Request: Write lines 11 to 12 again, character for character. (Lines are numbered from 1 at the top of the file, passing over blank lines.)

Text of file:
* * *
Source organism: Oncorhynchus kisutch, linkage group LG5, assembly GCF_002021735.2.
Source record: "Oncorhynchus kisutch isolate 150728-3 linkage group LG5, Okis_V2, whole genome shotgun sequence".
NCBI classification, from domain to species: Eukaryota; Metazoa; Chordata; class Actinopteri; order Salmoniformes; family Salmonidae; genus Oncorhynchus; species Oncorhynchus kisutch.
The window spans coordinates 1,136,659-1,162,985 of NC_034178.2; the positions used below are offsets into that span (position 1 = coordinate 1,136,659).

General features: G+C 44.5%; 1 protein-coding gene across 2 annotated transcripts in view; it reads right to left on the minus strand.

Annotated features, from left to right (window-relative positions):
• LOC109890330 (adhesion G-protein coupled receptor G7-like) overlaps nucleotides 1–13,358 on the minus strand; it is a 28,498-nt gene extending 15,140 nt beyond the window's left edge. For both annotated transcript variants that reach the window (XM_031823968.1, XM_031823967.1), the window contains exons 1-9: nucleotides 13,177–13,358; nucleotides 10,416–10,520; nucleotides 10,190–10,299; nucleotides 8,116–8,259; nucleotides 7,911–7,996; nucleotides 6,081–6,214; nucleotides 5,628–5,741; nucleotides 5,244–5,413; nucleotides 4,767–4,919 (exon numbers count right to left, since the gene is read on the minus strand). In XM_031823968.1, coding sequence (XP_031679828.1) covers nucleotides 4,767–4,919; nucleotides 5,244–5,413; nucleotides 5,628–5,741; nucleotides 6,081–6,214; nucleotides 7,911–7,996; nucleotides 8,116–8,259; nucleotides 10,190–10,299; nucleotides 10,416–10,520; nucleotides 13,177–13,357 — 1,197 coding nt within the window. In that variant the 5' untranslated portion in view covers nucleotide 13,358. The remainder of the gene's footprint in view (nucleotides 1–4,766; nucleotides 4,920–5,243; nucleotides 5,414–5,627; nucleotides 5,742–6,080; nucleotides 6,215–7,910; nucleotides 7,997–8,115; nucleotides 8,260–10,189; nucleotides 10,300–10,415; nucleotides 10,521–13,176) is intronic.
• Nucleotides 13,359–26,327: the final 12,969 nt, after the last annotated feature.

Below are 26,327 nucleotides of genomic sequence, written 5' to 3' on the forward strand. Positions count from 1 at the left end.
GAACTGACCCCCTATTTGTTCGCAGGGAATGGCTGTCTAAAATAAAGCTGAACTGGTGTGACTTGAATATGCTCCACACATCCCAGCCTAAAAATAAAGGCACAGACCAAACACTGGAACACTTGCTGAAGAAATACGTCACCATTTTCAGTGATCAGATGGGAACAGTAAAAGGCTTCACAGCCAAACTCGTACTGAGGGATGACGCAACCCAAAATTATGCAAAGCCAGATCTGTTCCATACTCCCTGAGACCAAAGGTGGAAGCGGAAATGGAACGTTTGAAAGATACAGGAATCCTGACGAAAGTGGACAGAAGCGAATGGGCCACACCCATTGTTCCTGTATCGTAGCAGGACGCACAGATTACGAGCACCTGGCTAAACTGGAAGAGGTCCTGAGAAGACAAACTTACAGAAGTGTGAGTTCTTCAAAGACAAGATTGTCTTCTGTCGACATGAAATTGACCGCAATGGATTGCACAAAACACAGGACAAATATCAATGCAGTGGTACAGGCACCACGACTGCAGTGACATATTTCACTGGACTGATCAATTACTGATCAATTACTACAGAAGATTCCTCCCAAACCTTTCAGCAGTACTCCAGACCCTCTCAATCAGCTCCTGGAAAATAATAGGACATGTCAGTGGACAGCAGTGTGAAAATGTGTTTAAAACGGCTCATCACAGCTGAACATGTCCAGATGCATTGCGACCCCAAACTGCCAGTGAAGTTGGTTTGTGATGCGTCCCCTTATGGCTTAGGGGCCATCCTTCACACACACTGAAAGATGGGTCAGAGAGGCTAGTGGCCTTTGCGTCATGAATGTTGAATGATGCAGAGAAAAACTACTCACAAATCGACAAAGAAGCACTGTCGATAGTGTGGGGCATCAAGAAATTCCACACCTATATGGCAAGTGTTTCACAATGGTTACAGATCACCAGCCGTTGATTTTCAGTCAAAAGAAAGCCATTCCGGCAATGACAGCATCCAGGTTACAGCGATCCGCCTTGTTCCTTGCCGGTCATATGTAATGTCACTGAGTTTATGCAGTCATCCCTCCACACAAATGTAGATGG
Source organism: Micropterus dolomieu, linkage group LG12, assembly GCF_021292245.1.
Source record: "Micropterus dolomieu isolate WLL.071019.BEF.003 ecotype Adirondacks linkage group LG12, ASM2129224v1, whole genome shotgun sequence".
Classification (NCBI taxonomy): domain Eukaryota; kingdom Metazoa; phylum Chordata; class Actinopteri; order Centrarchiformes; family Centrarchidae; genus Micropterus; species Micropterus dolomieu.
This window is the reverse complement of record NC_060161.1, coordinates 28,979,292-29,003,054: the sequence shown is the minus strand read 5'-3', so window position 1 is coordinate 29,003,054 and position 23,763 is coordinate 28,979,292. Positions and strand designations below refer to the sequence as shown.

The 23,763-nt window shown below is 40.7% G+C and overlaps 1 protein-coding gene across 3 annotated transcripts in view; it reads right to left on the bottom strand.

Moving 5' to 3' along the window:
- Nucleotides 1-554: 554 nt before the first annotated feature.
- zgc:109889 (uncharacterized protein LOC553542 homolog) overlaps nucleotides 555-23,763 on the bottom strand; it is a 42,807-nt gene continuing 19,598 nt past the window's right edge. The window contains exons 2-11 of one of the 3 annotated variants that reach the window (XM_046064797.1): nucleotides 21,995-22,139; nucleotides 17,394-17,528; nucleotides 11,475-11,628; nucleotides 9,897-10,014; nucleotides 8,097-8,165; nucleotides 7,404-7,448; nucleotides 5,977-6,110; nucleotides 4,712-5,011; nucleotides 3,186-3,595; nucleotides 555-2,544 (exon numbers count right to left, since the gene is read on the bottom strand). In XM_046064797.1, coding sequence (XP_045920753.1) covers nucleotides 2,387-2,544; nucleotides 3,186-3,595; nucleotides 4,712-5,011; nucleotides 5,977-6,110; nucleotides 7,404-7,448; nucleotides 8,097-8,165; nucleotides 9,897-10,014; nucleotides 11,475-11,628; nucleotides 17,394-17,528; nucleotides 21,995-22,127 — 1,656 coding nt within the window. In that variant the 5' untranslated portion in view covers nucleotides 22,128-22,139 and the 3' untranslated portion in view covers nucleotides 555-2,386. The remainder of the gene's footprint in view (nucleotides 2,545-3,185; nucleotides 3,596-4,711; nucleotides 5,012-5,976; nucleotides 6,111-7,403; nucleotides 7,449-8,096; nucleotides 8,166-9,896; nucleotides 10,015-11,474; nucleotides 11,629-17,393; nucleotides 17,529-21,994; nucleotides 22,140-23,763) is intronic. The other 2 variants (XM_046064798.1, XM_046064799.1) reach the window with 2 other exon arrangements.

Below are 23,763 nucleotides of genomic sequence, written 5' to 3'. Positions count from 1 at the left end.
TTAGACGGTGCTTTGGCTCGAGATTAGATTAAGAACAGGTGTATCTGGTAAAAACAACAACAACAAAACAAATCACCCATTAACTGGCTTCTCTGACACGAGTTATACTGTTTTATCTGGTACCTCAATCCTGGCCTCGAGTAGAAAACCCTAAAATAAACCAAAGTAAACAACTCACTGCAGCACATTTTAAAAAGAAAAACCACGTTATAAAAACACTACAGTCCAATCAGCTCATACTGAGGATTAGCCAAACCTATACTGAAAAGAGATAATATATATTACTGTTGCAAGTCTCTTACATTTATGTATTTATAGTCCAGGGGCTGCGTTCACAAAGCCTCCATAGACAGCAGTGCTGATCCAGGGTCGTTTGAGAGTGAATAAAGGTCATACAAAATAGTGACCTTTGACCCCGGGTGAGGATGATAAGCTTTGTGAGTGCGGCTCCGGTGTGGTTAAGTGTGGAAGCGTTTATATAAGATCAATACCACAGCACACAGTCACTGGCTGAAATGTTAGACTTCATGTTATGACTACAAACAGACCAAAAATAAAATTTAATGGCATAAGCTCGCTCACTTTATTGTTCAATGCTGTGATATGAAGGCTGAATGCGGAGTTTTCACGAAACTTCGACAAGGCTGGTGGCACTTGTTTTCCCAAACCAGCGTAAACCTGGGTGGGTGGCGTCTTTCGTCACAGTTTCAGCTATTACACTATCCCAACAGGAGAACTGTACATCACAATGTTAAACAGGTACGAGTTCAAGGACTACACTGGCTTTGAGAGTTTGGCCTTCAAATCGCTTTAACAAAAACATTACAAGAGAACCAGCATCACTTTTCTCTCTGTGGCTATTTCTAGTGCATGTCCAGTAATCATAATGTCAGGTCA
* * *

Source organism: Micropterus dolomieu, linkage group LG12, assembly GCF_021292245.1.
Source record: "Micropterus dolomieu isolate WLL.071019.BEF.003 ecotype Adirondacks linkage group LG12, ASM2129224v1, whole genome shotgun sequence".